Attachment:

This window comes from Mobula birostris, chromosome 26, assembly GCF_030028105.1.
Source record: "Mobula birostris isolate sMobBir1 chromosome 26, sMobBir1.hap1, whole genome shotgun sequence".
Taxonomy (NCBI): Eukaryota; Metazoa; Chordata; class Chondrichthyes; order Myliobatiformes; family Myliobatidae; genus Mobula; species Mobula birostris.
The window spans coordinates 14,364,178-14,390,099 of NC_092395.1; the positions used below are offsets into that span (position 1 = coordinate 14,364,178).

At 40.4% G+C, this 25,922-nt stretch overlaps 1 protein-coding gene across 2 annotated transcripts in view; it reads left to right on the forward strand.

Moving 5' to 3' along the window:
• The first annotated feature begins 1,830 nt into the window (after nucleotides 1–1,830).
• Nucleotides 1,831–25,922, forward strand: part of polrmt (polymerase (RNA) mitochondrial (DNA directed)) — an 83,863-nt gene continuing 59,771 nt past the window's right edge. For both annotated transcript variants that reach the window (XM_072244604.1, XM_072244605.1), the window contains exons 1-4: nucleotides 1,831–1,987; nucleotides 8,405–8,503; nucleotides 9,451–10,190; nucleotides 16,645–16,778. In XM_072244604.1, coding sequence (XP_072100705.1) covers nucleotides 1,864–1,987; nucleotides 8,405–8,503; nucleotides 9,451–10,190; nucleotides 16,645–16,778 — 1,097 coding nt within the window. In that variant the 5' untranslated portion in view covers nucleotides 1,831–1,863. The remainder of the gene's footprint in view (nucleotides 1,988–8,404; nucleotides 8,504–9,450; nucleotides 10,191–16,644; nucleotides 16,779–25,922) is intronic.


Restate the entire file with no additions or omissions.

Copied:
This window comes from Mobula birostris, chromosome 26, assembly GCF_030028105.1.
Source record: "Mobula birostris isolate sMobBir1 chromosome 26, sMobBir1.hap1, whole genome shotgun sequence".
Taxonomy (NCBI): Eukaryota; Metazoa; Chordata; class Chondrichthyes; order Myliobatiformes; family Myliobatidae; genus Mobula; species Mobula birostris.
The window spans coordinates 14,364,178-14,390,099 of NC_092395.1; the positions used below are offsets into that span (position 1 = coordinate 14,364,178).

At 40.4% G+C, this 25,922-nt stretch overlaps 1 protein-coding gene across 2 annotated transcripts in view; it reads left to right on the forward strand.

Moving 5' to 3' along the window:
• The first annotated feature begins 1,830 nt into the window (after nucleotides 1–1,830).
• Nucleotides 1,831–25,922, forward strand: part of polrmt (polymerase (RNA) mitochondrial (DNA directed)) — an 83,863-nt gene continuing 59,771 nt past the window's right edge. For both annotated transcript variants that reach the window (XM_072244604.1, XM_072244605.1), the window contains exons 1-4: nucleotides 1,831–1,987; nucleotides 8,405–8,503; nucleotides 9,451–10,190; nucleotides 16,645–16,778. In XM_072244604.1, coding sequence (XP_072100705.1) covers nucleotides 1,864–1,987; nucleotides 8,405–8,503; nucleotides 9,451–10,190; nucleotides 16,645–16,778 — 1,097 coding nt within the window. In that variant the 5' untranslated portion in view covers nucleotides 1,831–1,863. The remainder of the gene's footprint in view (nucleotides 1,988–8,404; nucleotides 8,504–9,450; nucleotides 10,191–16,644; nucleotides 16,779–25,922) is intronic.